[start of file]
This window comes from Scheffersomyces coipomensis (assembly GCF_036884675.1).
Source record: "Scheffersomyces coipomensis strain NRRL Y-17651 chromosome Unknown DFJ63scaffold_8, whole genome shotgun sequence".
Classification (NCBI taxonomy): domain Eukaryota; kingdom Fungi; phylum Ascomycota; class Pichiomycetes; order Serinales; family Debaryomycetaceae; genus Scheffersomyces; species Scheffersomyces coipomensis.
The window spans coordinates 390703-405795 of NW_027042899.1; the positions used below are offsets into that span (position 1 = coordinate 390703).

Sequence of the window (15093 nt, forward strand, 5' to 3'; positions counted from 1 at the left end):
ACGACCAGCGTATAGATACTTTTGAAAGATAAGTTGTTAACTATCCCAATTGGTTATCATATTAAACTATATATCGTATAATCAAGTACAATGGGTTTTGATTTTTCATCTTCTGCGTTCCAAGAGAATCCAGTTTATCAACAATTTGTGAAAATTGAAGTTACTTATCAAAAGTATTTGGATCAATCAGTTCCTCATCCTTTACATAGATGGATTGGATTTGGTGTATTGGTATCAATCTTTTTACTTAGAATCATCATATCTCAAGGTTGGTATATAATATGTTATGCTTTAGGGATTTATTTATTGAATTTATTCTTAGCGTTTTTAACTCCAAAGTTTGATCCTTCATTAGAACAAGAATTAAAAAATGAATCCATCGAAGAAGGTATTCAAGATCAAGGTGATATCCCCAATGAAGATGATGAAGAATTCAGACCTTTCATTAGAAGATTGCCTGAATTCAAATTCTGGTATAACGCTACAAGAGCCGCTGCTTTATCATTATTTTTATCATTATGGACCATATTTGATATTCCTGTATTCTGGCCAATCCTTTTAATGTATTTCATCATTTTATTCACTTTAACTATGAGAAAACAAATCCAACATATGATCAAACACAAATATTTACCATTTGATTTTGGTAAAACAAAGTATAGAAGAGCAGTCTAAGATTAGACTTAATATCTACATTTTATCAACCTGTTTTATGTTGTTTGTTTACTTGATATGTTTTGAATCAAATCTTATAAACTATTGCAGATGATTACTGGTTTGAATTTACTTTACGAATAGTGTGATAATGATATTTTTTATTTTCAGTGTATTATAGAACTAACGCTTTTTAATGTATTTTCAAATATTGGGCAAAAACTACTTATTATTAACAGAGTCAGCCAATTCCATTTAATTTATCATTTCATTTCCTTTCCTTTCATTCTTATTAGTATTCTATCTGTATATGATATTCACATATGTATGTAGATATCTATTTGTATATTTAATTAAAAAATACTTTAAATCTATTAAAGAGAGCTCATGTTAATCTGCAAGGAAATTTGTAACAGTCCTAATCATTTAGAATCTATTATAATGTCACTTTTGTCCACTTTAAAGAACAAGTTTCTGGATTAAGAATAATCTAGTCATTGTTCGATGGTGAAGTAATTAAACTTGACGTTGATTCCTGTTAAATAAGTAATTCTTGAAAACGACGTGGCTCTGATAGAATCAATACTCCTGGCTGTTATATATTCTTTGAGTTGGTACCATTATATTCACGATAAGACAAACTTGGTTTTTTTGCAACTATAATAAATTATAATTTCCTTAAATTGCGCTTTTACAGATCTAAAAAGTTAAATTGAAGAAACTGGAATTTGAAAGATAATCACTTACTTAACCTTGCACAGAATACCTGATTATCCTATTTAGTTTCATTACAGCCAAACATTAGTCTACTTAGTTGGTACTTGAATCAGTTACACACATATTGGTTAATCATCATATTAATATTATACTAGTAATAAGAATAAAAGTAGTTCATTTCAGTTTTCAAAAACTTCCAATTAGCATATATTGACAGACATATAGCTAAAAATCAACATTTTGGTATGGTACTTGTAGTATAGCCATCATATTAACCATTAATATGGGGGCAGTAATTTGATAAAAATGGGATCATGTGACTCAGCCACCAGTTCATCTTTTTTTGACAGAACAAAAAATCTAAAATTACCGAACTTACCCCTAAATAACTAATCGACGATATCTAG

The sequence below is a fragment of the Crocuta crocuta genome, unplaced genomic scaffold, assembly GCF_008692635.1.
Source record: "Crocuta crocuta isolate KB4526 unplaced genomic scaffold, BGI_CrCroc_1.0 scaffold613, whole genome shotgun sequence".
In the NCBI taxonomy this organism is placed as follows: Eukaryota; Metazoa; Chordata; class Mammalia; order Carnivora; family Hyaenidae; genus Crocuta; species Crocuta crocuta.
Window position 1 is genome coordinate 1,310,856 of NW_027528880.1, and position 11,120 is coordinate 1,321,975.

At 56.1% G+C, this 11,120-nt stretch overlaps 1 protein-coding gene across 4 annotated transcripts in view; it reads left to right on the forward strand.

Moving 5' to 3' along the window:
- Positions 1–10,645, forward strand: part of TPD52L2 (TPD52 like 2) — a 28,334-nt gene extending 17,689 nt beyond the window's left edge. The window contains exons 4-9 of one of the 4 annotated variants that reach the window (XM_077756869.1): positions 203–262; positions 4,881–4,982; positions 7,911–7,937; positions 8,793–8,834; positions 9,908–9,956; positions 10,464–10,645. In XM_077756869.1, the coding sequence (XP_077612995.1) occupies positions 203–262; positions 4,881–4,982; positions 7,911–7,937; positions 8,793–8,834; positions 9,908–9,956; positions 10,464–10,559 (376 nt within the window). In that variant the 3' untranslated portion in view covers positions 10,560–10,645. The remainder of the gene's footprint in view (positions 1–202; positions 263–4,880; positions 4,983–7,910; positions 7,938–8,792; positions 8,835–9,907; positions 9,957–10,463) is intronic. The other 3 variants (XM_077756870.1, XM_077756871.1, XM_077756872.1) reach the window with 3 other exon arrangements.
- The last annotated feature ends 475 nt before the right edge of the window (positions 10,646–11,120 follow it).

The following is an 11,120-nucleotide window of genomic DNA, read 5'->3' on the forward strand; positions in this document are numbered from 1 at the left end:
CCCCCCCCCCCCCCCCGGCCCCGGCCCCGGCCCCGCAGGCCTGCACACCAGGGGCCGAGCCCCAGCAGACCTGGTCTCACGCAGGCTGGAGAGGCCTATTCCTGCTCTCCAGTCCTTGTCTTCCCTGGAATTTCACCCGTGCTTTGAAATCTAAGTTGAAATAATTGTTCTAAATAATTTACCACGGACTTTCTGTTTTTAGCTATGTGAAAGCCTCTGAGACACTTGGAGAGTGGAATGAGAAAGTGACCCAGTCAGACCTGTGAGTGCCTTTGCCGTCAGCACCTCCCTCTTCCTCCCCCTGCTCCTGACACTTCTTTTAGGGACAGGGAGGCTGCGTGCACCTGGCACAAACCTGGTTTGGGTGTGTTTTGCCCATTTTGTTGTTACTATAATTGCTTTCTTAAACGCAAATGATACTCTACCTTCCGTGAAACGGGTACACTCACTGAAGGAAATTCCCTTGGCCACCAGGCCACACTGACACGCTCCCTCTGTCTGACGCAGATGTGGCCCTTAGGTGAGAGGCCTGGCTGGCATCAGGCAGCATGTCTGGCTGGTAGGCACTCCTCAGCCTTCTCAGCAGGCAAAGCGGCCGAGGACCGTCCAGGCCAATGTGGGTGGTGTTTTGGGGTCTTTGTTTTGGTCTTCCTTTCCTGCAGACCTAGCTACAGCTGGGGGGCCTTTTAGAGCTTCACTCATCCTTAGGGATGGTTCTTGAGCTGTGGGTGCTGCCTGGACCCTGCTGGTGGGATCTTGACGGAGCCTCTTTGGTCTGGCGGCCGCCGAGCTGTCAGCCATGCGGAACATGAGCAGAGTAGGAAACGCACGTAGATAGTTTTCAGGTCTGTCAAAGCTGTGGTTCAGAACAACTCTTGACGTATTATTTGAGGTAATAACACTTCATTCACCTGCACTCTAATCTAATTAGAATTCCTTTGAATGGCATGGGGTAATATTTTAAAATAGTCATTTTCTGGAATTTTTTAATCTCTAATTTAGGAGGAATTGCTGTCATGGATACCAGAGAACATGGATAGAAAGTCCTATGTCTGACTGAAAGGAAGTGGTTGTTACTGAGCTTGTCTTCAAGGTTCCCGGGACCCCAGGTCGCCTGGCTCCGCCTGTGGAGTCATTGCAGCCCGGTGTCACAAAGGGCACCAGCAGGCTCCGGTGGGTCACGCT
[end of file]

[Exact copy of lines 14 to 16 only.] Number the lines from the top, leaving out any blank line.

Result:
- The last annotated feature ends 475 nt before the right edge of the window (positions 10,646–11,120 follow it).

The following is an 11,120-nucleotide window of genomic DNA, read 5'->3' on the forward strand; positions in this document are numbered from 1 at the left end:
CCCCCCCCCCCCCCCCGGCCCCGGCCCCGGCCCCGCAGGCCTGCACACCAGGGGCCGAGCCCCAGCAGACCTGGTCTCACGCAGGCTGGAGAGGCCTATTCCTGCTCTCCAGTCCTTGTCTTCCCTGGAATTTCACCCGTGCTTTGAAATCTAAGTTGAAATAATTGTTCTAAATAATTTACCACGGACTTTCTGTTTTTAGCTATGTGAAAGCCTCTGAGACACTTGGAGAGTGGAATGAGAAAGTGACCCAGTCAGACCTGTGAGTGCCTTTGCCGTCAGCACCTCCCTCTTCCTCCCCCTGCTCCTGACACTTCTTTTAGGGACAGGGAGGCTGCGTGCACCTGGCACAAACCTGGTTTGGGTGTGTTTTGCCCATTTTGTTGTTACTATAATTGCTTTCTTAAACGCAAATGATACTCTACCTTCCGTGAAACGGGTACACTCACTGAAGGAAATTCCCTTGGCCACCAGGCCACACTGACACGCTCCCTCTGTCTGACGCAGATGTGGCCCTTAGGTGAGAGGCCTGGCTGGCATCAGGCAGCATGTCTGGCTGGTAGGCACTCCTCAGCCTTCTCAGCAGGCAAAGCGGCCGAGGACCGTCCAGGCCAATGTGGGTGGTGTTTTGGGGTCTTTGTTTTGGTCTTCCTTTCCTGCAGACCTAGCTACAGCTGGGGGGCCTTTTAGAGCTTCACTCATCCTTAGGGATGGTTCTTGAGCTGTGGGTGCTGCCTGGACCCTGCTGGTGGGATCTTGACGGAGCCTCTTTGGTCTGGCGGCCGCCGAGCTGTCAGCCATGCGGAACATGAGCAGAGTAGGAAACGCACGTAGATAGTTTTCAGGTCTGTCAAAGCTGTGGTTCAGAACAACTCTTGACGTATTATTTGAGGTAATAACACTTCATTCACCTGCACTCTAATCTAATTAGAATTCCTTTGAATGGCATGGGGTAATATTTTAAAATAGTCATTTTCTGGAATTTTTTAATCTCTAATTTAGGAGGAATTGCTGTCATGGATACCAGAGAACATGGATAGAAAGTCCTATGTCTGACTGAAAGGAAGTGGTTGTTACTGAGCTTGTCTTCAAGGTTCCCGGGACCCCAGGTCGCCTGGCTCCGCCTGTGGAGTCATTGCAGCCCGGTGTCACAAAGGGCACCAGCAGGCTCCGGTGGGTCACGCT